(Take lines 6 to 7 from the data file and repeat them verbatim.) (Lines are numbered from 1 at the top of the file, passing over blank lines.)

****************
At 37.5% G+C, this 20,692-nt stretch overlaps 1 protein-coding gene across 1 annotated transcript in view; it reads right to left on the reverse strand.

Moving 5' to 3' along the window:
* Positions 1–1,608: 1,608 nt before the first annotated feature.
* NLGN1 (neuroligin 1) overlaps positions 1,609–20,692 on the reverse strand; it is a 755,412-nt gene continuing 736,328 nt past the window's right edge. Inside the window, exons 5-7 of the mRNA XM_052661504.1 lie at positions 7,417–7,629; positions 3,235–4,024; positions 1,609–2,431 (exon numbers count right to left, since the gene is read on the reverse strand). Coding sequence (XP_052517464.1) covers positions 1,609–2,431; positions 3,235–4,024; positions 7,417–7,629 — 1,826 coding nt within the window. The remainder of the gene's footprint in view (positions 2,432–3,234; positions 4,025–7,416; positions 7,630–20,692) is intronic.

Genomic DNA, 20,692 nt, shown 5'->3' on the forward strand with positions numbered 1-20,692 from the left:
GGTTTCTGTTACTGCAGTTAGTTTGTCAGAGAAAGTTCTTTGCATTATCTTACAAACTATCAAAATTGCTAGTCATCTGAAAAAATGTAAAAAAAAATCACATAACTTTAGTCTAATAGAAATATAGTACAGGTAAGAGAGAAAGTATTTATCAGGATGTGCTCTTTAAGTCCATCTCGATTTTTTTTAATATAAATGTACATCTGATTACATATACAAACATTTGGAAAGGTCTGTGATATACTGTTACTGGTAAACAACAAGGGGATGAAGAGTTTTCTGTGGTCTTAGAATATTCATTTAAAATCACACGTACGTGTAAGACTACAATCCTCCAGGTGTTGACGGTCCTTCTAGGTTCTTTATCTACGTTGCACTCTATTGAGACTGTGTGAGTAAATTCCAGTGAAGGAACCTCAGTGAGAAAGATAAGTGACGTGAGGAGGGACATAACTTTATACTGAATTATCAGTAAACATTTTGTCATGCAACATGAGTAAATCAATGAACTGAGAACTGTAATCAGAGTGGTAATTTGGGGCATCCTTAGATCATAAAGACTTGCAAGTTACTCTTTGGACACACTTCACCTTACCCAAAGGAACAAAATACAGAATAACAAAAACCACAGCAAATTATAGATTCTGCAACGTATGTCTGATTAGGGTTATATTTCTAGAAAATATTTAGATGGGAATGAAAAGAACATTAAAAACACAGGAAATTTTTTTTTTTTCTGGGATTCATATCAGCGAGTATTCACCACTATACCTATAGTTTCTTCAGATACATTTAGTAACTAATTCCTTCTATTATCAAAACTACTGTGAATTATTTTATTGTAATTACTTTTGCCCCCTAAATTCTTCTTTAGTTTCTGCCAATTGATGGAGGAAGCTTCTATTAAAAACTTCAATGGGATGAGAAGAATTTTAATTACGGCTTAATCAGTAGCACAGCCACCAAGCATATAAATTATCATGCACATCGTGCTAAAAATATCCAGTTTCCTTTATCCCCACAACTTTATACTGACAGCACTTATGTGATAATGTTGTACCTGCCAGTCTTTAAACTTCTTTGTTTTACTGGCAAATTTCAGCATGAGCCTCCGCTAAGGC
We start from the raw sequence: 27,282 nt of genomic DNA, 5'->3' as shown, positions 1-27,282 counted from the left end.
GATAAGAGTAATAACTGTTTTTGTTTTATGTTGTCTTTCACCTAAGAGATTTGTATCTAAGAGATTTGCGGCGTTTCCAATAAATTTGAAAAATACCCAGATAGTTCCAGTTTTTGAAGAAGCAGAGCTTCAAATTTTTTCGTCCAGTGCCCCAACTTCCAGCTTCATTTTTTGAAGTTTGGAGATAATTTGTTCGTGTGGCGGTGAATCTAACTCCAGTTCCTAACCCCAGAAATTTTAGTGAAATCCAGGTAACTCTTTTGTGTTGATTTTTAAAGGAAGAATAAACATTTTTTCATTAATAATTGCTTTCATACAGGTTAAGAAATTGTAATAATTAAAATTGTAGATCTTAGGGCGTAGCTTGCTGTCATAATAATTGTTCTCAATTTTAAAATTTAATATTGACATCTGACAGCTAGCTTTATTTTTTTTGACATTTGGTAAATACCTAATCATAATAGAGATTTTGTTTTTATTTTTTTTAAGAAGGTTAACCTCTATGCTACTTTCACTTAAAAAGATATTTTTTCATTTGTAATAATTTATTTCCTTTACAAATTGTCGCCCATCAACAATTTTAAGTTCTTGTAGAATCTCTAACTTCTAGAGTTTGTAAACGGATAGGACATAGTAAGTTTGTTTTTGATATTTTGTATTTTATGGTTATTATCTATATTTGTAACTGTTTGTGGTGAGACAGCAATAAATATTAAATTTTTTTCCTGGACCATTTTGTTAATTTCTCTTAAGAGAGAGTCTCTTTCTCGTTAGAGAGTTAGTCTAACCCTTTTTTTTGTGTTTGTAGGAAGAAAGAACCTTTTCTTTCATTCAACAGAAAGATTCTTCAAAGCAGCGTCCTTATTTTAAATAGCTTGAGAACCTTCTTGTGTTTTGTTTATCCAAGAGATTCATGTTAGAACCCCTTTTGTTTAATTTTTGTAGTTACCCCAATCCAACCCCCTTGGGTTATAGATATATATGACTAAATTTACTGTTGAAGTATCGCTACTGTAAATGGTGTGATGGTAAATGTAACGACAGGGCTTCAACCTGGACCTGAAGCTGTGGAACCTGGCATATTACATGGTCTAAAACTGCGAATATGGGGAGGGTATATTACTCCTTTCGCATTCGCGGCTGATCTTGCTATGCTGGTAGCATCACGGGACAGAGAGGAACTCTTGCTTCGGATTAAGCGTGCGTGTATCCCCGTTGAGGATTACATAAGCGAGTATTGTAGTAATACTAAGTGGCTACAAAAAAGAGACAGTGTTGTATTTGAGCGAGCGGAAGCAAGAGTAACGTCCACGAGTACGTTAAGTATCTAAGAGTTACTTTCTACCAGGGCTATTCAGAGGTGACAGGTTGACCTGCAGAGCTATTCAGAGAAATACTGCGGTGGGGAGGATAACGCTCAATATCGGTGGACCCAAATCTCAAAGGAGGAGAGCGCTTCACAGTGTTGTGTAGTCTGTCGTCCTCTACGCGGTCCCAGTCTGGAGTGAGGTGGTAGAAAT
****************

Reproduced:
GGTTTCTGTTACTGCAGTTAGTTTGTCAGAGAAAGTTCTTTGCATTATCTTACAAACTATCAAAATTGCTAGTCATCTGAAAAAATGTAAAAAAAAATCACATAACTTTAGTCTAATAGAAATATAGTACAGGTAAGAGAGAAAGTATTTATCAGGATGTGCTCTTTAAGTCCATCTCGATTTTTTTTAATATAAATGTACATCTGATTACATATACAAACATTTGGAAAGGTCTGTGATATACTGTTACTGGTAAACAACAAGGGGATGAAGAGTTTTCTGTGGTCTTAGAATATTCATTTAAAATCACACGTACGTGTAAGACTACAATCCTCCAGGTGTTGACGGTCCTTCTAGGTTCTTTATCTACGTTGCACTCTATTGAGACTGTGTGAGTAAATTCCAGTGAAGGAACCTCAGTGAGAAAGATAAGTGACGTGAGGAGGGACATAACTTTATACTGAATTATCAGTAAACATTTTGTCATGCAACATGAGTAAATCAATGAACTGAGAACTGTAATCAGAGTGGTAATTTGGGGCATCCTTAGATCATAAAGACTTGCAAGTTACTCTTTGGACACACTTCACCTTACCCAAAGGAACAAAATACAGAATAACAAAAACCACAGCAAATTATAGATTCTGCAACGTATGTCTGATTAGGGTTATATTTCTAGAAAATATTTAGATGGGAATGAAAAGAACATTAAAAACACAGGAAATTTTTTTTTTTTCTGGGATTCATATCAGCGAGTATTCACCACTATACCTATAGTTTCTTCAGATACATTTAGTAACTAATTCCTTCTATTATCAAAACTACTGTGAATTATTTTATTGTAATTACTTTTGCCCCCTAAATTCTTCTTTAGTTTCTGCCAATTGATGGAGGAAGCTTCTATTAAAAACTTCAATGGGATGAGAAGAATTTTAATTACGGCTTAATCAGTAGCACAGCCACCAAGCATATAAATTATCATGCACATCGTGCTAAAAATATCCAGTTTCCTTTATCCCCACAACTTTATACTGACAGCACTTATGTGATAATGTTGTACCTGCCAGTCTTTAAACTTCTTTGTTTTACTGGCAAATTTCAGCATGAGCCTCCGCTAAGGC
We start from the raw sequence: 27,282 nt of genomic DNA, 5'->3' as shown, positions 1-27,282 counted from the left end.